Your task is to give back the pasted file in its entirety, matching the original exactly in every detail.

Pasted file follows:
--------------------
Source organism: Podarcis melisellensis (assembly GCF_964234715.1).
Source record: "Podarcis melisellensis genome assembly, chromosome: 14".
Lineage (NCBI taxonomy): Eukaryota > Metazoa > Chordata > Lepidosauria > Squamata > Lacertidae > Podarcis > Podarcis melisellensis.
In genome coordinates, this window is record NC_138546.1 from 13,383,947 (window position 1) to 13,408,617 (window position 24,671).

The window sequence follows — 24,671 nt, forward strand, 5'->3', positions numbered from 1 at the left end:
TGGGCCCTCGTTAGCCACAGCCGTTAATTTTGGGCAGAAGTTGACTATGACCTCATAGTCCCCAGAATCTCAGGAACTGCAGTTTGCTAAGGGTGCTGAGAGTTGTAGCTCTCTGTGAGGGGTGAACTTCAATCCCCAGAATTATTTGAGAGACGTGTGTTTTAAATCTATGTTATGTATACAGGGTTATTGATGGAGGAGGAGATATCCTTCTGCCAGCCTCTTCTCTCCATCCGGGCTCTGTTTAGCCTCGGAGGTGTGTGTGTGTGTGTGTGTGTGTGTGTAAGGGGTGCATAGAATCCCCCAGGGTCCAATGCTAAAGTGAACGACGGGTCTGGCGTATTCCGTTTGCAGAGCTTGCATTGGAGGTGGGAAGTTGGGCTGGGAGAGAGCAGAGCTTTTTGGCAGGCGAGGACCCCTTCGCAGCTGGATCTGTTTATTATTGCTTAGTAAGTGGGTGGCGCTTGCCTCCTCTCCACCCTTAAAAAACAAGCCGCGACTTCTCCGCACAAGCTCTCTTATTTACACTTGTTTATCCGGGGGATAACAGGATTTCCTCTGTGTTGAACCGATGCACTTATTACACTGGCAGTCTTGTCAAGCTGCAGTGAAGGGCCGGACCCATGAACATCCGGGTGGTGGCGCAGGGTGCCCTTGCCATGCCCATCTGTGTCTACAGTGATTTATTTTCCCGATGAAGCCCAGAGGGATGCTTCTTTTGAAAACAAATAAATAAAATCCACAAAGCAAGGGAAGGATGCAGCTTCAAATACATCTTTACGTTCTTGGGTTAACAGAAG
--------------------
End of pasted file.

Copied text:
Source organism: Podarcis melisellensis (assembly GCF_964234715.1).
Source record: "Podarcis melisellensis genome assembly, chromosome: 14".
Lineage (NCBI taxonomy): Eukaryota > Metazoa > Chordata > Lepidosauria > Squamata > Lacertidae > Podarcis > Podarcis melisellensis.
In genome coordinates, this window is record NC_138546.1 from 13,383,947 (window position 1) to 13,408,617 (window position 24,671).

The window sequence follows — 24,671 nt, forward strand, 5'->3', positions numbered from 1 at the left end:
TGGGCCCTCGTTAGCCACAGCCGTTAATTTTGGGCAGAAGTTGACTATGACCTCATAGTCCCCAGAATCTCAGGAACTGCAGTTTGCTAAGGGTGCTGAGAGTTGTAGCTCTCTGTGAGGGGTGAACTTCAATCCCCAGAATTATTTGAGAGACGTGTGTTTTAAATCTATGTTATGTATACAGGGTTATTGATGGAGGAGGAGATATCCTTCTGCCAGCCTCTTCTCTCCATCCGGGCTCTGTTTAGCCTCGGAGGTGTGTGTGTGTGTGTGTGTGTGTGTGTAAGGGGTGCATAGAATCCCCCAGGGTCCAATGCTAAAGTGAACGACGGGTCTGGCGTATTCCGTTTGCAGAGCTTGCATTGGAGGTGGGAAGTTGGGCTGGGAGAGAGCAGAGCTTTTTGGCAGGCGAGGACCCCTTCGCAGCTGGATCTGTTTATTATTGCTTAGTAAGTGGGTGGCGCTTGCCTCCTCTCCACCCTTAAAAAACAAGCCGCGACTTCTCCGCACAAGCTCTCTTATTTACACTTGTTTATCCGGGGGATAACAGGATTTCCTCTGTGTTGAACCGATGCACTTATTACACTGGCAGTCTTGTCAAGCTGCAGTGAAGGGCCGGACCCATGAACATCCGGGTGGTGGCGCAGGGTGCCCTTGCCATGCCCATCTGTGTCTACAGTGATTTATTTTCCCGATGAAGCCCAGAGGGATGCTTCTTTTGAAAACAAATAAATAAAATCCACAAAGCAAGGGAAGGATGCAGCTTCAAATACATCTTTACGTTCTTGGGTTAACAGAAG